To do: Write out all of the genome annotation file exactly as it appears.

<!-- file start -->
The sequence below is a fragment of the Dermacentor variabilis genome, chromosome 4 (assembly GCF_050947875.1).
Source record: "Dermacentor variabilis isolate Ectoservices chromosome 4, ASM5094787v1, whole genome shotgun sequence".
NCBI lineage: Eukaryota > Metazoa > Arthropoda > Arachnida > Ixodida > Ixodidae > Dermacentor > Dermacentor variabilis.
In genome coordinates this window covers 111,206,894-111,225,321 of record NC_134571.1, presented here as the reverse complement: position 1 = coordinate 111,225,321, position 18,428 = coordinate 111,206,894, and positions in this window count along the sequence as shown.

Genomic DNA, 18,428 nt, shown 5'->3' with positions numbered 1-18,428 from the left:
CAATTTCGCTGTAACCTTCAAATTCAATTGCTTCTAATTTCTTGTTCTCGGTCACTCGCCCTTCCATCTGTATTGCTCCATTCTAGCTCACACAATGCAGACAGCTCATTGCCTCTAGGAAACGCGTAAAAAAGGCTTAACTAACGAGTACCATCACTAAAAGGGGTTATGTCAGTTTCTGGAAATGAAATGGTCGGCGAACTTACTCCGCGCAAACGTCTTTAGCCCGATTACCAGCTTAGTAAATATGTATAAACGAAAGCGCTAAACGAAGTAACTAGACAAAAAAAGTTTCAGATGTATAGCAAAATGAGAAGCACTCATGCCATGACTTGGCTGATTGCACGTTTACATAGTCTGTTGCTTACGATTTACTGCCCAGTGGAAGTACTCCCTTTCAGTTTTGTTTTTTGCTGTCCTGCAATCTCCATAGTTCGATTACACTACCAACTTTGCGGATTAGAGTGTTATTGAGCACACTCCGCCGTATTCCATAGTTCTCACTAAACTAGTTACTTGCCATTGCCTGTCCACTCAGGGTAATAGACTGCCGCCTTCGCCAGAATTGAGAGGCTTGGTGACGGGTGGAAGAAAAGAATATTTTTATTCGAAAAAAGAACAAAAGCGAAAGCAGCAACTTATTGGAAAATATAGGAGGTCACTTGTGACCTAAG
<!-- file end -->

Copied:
The sequence below is a fragment of the Dermacentor variabilis genome, chromosome 4 (assembly GCF_050947875.1).
Source record: "Dermacentor variabilis isolate Ectoservices chromosome 4, ASM5094787v1, whole genome shotgun sequence".
NCBI lineage: Eukaryota > Metazoa > Arthropoda > Arachnida > Ixodida > Ixodidae > Dermacentor > Dermacentor variabilis.
In genome coordinates this window covers 111,206,894-111,225,321 of record NC_134571.1, presented here as the reverse complement: position 1 = coordinate 111,225,321, position 18,428 = coordinate 111,206,894, and positions in this window count along the sequence as shown.

Genomic DNA, 18,428 nt, shown 5'->3' with positions numbered 1-18,428 from the left:
CAATTTCGCTGTAACCTTCAAATTCAATTGCTTCTAATTTCTTGTTCTCGGTCACTCGCCCTTCCATCTGTATTGCTCCATTCTAGCTCACACAATGCAGACAGCTCATTGCCTCTAGGAAACGCGTAAAAAAGGCTTAACTAACGAGTACCATCACTAAAAGGGGTTATGTCAGTTTCTGGAAATGAAATGGTCGGCGAACTTACTCCGCGCAAACGTCTTTAGCCCGATTACCAGCTTAGTAAATATGTATAAACGAAAGCGCTAAACGAAGTAACTAGACAAAAAAAGTTTCAGATGTATAGCAAAATGAGAAGCACTCATGCCATGACTTGGCTGATTGCACGTTTACATAGTCTGTTGCTTACGATTTACTGCCCAGTGGAAGTACTCCCTTTCAGTTTTGTTTTTTGCTGTCCTGCAATCTCCATAGTTCGATTACACTACCAACTTTGCGGATTAGAGTGTTATTGAGCACACTCCGCCGTATTCCATAGTTCTCACTAAACTAGTTACTTGCCATTGCCTGTCCACTCAGGGTAATAGACTGCCGCCTTCGCCAGAATTGAGAGGCTTGGTGACGGGTGGAAGAAAAGAATATTTTTATTCGAAAAAAGAACAAAAGCGAAAGCAGCAACTTATTGGAAAATATAGGAGGTCACTTGTGACCTAAG